History of Ownership

As early as 1946, documents about death marches and their effects as well as grave sites of unknown dead came to the ITS or rather its predecessor organizations, the Central Tracing Bureau in Arolsen and the zonal search offices, which then pursued new or ongoing investigations. In the course of the centralization of all search activities at ITS in Arolsen, a program was initiated in April 1950 within the “Record Branch.” Titled “Attempted Identification of Unknown Dead,” it was designed to identify unknown dead and their grave sites. Most grave sites were connected directly to the death marches of the concentration camp inmates during the war’s final phase, so that their identification contributed to the reconstruction of the history of these so-called “evacuation marches.”

In the context of a renewed reorganization of the ITS, the leadership for which passed in 1951 from the IRO to the HICOG, the program was discontinued before its completion. The current document collection therefore reflects an ongoing work process. By 1969, the collection had been partially enlarged additional documents were incorporated not necessarily on the basis of their focus on death marches, but due to their bearing on the question of “unknown dead.”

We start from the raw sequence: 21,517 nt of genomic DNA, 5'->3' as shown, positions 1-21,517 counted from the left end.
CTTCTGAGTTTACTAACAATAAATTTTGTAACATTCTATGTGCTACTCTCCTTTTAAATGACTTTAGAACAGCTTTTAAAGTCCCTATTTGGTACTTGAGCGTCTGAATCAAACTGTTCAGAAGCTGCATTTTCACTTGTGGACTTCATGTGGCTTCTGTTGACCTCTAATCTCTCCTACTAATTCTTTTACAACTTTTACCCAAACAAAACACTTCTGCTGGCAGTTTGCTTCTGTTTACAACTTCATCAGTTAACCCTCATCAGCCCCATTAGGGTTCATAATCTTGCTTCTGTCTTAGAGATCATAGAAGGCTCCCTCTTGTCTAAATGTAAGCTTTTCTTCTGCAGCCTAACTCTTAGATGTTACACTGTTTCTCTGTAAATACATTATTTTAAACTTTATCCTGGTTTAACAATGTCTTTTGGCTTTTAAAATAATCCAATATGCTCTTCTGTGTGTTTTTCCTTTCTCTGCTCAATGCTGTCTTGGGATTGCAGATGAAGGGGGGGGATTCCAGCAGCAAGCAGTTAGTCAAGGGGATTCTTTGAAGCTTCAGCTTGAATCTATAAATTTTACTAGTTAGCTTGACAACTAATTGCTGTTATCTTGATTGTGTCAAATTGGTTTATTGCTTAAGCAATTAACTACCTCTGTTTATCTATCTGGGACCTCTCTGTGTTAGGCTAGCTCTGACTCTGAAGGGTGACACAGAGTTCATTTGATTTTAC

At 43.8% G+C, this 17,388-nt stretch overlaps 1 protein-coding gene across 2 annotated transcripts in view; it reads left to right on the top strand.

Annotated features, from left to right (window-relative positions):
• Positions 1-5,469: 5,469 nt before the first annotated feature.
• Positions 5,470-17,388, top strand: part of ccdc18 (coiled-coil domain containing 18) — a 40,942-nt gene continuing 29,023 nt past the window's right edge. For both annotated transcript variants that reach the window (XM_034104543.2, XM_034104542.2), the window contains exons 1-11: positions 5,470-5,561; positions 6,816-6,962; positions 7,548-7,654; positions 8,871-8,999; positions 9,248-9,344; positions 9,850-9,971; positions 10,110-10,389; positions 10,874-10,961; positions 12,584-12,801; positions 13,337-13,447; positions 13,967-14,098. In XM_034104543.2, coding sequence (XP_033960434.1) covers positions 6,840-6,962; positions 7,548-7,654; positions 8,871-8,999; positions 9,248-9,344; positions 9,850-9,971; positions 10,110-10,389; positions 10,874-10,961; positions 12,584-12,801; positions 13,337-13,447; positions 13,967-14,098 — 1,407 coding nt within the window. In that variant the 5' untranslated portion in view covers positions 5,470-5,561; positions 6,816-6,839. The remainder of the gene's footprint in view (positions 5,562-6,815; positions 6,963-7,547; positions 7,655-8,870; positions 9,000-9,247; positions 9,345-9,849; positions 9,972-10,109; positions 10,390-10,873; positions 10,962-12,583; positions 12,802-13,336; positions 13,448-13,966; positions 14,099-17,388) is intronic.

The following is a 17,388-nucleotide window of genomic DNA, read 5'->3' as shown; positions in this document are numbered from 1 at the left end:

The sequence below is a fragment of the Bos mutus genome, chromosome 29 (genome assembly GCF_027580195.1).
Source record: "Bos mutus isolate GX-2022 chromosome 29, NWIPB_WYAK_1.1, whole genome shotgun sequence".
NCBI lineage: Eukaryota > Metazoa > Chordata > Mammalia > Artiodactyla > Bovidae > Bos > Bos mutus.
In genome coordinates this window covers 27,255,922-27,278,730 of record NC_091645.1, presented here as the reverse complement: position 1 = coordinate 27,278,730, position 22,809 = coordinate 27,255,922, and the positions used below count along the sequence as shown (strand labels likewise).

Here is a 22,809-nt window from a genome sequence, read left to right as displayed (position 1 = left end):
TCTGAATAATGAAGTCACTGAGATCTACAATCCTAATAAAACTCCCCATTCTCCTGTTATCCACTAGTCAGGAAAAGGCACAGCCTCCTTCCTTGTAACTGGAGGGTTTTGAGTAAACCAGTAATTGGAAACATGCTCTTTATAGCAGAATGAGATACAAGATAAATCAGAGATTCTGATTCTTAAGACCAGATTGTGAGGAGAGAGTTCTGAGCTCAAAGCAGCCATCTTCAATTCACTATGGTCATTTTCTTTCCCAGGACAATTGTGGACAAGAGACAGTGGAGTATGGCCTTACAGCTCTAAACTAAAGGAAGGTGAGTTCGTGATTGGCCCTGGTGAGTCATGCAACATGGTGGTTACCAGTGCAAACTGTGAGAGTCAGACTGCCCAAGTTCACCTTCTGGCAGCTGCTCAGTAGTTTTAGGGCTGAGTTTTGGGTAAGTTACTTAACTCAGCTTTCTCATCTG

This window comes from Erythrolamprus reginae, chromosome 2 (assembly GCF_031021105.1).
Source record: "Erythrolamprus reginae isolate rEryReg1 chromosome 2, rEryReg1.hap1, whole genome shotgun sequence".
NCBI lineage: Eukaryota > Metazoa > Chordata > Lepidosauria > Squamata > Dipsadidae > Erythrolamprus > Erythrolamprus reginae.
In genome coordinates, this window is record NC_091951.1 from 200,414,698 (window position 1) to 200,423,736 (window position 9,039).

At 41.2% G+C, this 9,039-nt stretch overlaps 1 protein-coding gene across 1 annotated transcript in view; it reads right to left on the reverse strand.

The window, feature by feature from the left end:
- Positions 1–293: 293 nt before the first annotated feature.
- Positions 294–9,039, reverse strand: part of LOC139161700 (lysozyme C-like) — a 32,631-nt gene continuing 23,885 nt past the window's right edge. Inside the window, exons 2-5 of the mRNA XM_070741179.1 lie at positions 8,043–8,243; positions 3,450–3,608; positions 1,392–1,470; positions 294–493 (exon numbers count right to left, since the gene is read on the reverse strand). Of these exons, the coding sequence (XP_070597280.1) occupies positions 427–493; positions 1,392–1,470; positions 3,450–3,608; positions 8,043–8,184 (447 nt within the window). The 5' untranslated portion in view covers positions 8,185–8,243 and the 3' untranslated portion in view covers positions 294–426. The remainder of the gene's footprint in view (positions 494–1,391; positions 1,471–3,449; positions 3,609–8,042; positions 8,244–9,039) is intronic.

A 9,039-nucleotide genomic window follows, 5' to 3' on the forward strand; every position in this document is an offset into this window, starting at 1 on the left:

Digital Copies

Digital copies of ITS fonds/ collections are available at: Archives de l'État en Belgique, Brussels, Belgium Archives Nationales, Pierrefitte-sur-Seine, France Yad Vashem, Jerusalem, Israel Centre de Documentation et de Recherche sur la Résistance, Luxembourg Instytut Pamięci Narodowej (IPN), Warsaw, Poland The Wiener Library, London, United Kingdom US Holocaust Memorial Museum (USHMM), Washington, D.C., USA